Welcome to South West Nigeria, aka Yorubaland where everyone loves amala ati ewedu and where everyone speaks Yoruba even if they understand (and speak) English perfectly. Okay that’s a bit of an exaggeration but better safe than sorry yeah?
This article is going to teach you some useful tips and phrases that can help if you decide to take public transportation in South Western Nigeria using Ibadan as a case study.
Yoruba people recognize only three tribes in Nigeria: Abokis (Hausas), and omo Igbo (Igbos), if you hail from somewhere like Delta or Calabar, you are automatically omo Igbo and if you hail from Kaduna or Plateau, you are automatically an Aboki. The Yoruba people don’t mean this as an insult as far as I can tell; they simply don’t really care.
To the task at hand; if you’re white (or light-skinned or Asian or Indian or anything ‘foreign’) and you can’t speak Yoruba, rest assured, you will be cheated. There is nothing anyone can do about that. Now the rest of you Nigerians and black people, read on.
- When going somewhere and aren’t sure of directions, please don’t just ask any Tomiwa, Deji or (H)Ariyo for directions as the Yoruba people are prone to exaggeration. Instead, go inside a roadside store, buy a bottle of coke (whether you are thirsty or not) or something worth at least that amount, and while you are drinking the coke or eating something, broach it very conversationally that you are going to such and such place and don’t know your way. Asking for directions without buying something won’t get you anywhere.
- When in a bus, make sure your phone/tablet is in your phone or bag and is on vibrate mode or silent. On no account should you bring it out during the journey.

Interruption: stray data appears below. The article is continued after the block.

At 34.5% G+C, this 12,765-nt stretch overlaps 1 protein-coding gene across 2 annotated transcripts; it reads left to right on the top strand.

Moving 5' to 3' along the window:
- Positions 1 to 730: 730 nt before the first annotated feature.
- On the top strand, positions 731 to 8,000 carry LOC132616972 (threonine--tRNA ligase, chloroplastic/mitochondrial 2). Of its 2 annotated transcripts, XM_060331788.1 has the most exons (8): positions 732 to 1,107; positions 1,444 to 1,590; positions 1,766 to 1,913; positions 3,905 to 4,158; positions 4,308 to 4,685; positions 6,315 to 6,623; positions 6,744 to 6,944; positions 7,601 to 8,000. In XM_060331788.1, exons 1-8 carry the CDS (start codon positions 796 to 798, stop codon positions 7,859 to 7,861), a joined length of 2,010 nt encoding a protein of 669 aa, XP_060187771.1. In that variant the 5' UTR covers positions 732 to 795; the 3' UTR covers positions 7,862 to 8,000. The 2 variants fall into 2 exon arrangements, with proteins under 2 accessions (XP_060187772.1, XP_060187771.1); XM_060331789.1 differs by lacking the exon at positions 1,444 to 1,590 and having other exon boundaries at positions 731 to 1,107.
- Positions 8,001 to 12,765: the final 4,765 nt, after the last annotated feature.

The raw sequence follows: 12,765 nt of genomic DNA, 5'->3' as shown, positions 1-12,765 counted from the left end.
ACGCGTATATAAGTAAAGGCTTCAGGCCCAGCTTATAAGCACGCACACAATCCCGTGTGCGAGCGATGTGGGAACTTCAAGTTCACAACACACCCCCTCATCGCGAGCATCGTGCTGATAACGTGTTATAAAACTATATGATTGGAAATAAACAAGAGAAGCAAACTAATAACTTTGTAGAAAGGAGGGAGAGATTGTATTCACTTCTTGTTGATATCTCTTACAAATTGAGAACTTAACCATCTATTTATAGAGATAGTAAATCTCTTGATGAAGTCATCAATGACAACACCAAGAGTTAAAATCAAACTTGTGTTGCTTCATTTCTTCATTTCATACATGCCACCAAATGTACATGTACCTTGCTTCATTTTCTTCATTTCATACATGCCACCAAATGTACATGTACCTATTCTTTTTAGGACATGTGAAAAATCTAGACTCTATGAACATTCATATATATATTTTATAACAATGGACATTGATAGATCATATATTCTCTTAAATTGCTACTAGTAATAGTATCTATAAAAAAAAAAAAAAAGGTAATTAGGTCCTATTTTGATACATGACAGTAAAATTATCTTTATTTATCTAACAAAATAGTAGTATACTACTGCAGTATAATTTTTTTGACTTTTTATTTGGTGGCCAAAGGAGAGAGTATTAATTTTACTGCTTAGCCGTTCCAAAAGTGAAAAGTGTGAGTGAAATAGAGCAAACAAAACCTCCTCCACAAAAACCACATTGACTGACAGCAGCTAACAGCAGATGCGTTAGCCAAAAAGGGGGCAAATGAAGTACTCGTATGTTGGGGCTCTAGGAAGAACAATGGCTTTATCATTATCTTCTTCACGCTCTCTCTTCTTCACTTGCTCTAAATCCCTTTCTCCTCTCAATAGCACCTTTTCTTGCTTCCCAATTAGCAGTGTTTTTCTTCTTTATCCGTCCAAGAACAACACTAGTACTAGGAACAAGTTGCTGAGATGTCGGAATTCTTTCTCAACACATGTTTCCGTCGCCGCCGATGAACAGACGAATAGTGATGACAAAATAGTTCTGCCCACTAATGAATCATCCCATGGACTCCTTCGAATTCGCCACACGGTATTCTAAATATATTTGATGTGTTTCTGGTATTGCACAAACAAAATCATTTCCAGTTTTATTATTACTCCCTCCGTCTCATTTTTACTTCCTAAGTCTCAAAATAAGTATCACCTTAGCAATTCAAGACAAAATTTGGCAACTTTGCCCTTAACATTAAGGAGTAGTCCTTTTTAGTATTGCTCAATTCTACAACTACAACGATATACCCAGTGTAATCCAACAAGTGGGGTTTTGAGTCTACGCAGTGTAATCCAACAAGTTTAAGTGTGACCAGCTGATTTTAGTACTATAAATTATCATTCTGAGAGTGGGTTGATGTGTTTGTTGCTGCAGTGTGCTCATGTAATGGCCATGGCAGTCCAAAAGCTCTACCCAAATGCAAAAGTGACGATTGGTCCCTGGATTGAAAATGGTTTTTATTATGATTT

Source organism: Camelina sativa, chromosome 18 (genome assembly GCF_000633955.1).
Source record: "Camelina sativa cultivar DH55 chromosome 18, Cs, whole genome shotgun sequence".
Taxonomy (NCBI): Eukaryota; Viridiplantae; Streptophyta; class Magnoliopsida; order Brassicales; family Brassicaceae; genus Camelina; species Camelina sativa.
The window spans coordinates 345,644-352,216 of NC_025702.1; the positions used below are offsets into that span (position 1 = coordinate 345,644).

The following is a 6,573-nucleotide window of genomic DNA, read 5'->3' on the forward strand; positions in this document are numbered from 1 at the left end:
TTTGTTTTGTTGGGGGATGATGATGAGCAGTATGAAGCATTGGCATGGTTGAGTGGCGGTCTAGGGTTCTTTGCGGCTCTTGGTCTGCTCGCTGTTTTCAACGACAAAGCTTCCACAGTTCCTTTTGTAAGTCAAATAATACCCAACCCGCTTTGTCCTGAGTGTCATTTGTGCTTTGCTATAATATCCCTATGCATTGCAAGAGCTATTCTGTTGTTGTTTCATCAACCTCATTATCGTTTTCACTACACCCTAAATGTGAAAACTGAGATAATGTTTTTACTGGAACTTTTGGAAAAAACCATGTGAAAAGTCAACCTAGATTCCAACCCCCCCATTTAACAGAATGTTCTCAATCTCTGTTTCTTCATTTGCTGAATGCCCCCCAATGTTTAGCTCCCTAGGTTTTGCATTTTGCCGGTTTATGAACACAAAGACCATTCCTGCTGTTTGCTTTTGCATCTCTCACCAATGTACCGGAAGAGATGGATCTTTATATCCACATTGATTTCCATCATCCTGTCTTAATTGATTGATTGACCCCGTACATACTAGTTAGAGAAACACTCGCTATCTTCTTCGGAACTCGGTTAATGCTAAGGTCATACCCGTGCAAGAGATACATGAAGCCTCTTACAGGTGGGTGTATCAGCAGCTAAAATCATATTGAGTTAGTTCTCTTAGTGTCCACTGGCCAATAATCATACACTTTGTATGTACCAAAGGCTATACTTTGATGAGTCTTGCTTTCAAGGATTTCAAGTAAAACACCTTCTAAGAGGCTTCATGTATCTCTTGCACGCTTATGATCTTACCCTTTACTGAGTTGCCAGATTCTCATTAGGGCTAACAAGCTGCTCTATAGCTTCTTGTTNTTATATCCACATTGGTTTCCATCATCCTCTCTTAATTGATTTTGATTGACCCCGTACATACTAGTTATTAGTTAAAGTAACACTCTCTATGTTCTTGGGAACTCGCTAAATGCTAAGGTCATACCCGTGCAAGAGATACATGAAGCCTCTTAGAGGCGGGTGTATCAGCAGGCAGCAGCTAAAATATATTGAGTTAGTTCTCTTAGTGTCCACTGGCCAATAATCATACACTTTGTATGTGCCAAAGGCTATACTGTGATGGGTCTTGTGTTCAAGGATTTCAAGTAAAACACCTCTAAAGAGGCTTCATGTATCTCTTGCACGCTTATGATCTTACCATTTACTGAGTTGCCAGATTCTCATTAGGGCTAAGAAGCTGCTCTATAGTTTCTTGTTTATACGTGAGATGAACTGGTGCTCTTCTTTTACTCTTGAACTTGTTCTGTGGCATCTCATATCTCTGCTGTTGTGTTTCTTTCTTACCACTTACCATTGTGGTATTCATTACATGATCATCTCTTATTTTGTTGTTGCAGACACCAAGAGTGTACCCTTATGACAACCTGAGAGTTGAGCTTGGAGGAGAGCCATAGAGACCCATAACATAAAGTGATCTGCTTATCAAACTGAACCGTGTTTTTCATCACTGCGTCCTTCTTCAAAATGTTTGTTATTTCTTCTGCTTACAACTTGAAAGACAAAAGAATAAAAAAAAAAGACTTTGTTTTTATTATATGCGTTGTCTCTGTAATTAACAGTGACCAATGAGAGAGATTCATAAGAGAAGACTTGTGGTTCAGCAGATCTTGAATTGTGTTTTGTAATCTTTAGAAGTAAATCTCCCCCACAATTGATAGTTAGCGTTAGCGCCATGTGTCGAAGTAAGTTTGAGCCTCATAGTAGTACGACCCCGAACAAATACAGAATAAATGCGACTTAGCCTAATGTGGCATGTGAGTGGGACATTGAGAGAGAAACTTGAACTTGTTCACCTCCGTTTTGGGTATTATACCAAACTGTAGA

- If you’re in a bus and you hear someone talking loudly about dollars or a business deal, stop at the next bus stop, you have probably boarded what is referred to as ‘one chance’ or ‘419 bus’. If your curiosity gets the better of you, you would most likely be scammed or robbed.
- When you come down from the bus, before you pay, check your pockets for your phone, card-holder and wallet BEFORE you pay the fare or before the bus zooms off (as sometimes you pay the fare while inside the bus).
- Always have loose change to pay the fare.
- Check your pockets if anyone ‘mistakenly’ bumps into you.
Useful phrases for public transportation
O wa /oh-wah/: Literally means ‘it’s here’ but colloquially means ‘stop’ or ‘I want to alight’ or ‘there is’.
M’ofe bole /moh feh boh-leh/ : Literally means ‘I want to come down’. Usually said to the bus conductor rather than the driver.
E sun /eh-soon/: ‘Shift’ might be said by a passenger who is trying to get you to shift so he/she can sit too
M’on bo /mohn boh/: ‘I am coming’ might be said by the conductor when you ask him for change
(E) jo /(Eh)-jor/: ‘Please’ the ‘eh’ sound is added when addressing elders or people of higher social status
Oshe /oh-shey/: ‘Thank you’ for peers or younger people
Eshe /eh-shey/: ‘Thank you’ for elders and those of higher social status or used to convey deep thanks
(e)joko /(eh)-joke-oh/: ‘Sit down’
Ki lon so /key-loan-saw/: ‘What did you say’
A bus plying the University of Ibadan-Roundabout route; commuter wants to stop at Leventis bus stop
Conductor: Enter pelu change o. Mi’i ni change rara o
Trans: Please make sure you have change for the fare. I don’t have any change at all.
You: Jo, hundred naira mo ni oh.
Trans: Please, I have a hundred naira note.
*Bus moves for a while*
Conductor: Front seat, e fun mi l’owo
Trans: Those at the front, please give me money (pay the fare)
*You pay with N100 for a N80 fare*
You: Conductor how far? Change mi da?
Trans: Hello Conductor, can I get my change?
Conductor: E jo, mo’n bo
Trans: Please, I am coming.
Driver: Shey Leventis wa?
Trans: Is there anybody alighting at Leventis Bus Stop?
Commuter (You): Leventis wa
Trans: Yes, there is someone stopping there
Driver: Eh? Ki lon so?
Trans: What’s that? What did you say?
You: O wa *say this loudly*
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